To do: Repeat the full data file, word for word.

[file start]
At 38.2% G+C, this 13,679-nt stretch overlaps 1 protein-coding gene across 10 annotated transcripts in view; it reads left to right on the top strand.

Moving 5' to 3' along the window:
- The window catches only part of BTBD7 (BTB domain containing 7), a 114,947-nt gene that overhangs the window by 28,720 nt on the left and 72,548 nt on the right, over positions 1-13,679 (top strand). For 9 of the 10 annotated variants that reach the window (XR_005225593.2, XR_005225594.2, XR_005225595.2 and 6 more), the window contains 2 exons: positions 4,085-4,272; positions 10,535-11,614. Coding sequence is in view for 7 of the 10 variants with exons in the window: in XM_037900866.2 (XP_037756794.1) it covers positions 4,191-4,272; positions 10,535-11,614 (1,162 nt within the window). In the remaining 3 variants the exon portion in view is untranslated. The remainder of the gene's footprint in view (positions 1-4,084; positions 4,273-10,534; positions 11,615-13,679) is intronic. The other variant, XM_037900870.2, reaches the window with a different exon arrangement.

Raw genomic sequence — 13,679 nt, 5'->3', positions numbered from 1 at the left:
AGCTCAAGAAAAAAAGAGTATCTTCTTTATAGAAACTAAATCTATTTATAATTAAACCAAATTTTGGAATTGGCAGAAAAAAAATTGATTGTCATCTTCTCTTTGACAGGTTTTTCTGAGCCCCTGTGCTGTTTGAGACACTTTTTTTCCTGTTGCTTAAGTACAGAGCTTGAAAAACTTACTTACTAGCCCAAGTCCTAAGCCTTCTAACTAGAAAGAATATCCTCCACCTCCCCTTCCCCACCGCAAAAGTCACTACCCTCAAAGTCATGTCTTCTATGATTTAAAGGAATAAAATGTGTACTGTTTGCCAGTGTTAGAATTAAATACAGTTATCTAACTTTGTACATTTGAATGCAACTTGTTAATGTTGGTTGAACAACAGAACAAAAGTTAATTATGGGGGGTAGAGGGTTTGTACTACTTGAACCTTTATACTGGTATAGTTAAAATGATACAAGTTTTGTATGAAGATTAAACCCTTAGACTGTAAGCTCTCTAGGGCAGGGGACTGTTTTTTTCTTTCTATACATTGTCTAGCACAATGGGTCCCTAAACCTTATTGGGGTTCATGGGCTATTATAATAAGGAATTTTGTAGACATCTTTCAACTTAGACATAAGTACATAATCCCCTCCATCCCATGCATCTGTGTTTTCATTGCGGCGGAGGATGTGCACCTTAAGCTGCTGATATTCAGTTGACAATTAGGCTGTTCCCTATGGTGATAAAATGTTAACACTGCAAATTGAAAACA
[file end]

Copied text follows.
At 38.2% G+C, this 13,679-nt stretch overlaps 1 protein-coding gene across 10 annotated transcripts in view; it reads left to right on the top strand.

Moving 5' to 3' along the window:
- The window catches only part of BTBD7 (BTB domain containing 7), a 114,947-nt gene that overhangs the window by 28,720 nt on the left and 72,548 nt on the right, over positions 1-13,679 (top strand). For 9 of the 10 annotated variants that reach the window (XR_005225593.2, XR_005225594.2, XR_005225595.2 and 6 more), the window contains 2 exons: positions 4,085-4,272; positions 10,535-11,614. Coding sequence is in view for 7 of the 10 variants with exons in the window: in XM_037900866.2 (XP_037756794.1) it covers positions 4,191-4,272; positions 10,535-11,614 (1,162 nt within the window). In the remaining 3 variants the exon portion in view is untranslated. The remainder of the gene's footprint in view (positions 1-4,084; positions 4,273-10,534; positions 11,615-13,679) is intronic. The other variant, XM_037900870.2, reaches the window with a different exon arrangement.

Raw genomic sequence — 13,679 nt, 5'->3', positions numbered from 1 at the left:
AGCTCAAGAAAAAAAGAGTATCTTCTTTATAGAAACTAAATCTATTTATAATTAAACCAAATTTTGGAATTGGCAGAAAAAAAATTGATTGTCATCTTCTCTTTGACAGGTTTTTCTGAGCCCCTGTGCTGTTTGAGACACTTTTTTTCCTGTTGCTTAAGTACAGAGCTTGAAAAACTTACTTACTAGCCCAAGTCCTAAGCCTTCTAACTAGAAAGAATATCCTCCACCTCCCCTTCCCCACCGCAAAAGTCACTACCCTCAAAGTCATGTCTTCTATGATTTAAAGGAATAAAATGTGTACTGTTTGCCAGTGTTAGAATTAAATACAGTTATCTAACTTTGTACATTTGAATGCAACTTGTTAATGTTGGTTGAACAACAGAACAAAAGTTAATTATGGGGGGTAGAGGGTTTGTACTACTTGAACCTTTATACTGGTATAGTTAAAATGATACAAGTTTTGTATGAAGATTAAACCCTTAGACTGTAAGCTCTCTAGGGCAGGGGACTGTTTTTTTCTTTCTATACATTGTCTAGCACAATGGGTCCCTAAACCTTATTGGGGTTCATGGGCTATTATAATAAGGAATTTTGTAGACATCTTTCAACTTAGACATAAGTACATAATCCCCTCCATCCCATGCATCTGTGTTTTCATTGCGGCGGAGGATGTGCACCTTAAGCTGCTGATATTCAGTTGACAATTAGGCTGTTCCCTATGGTGATAAAATGTTAACACTGCAAATTGAAAACA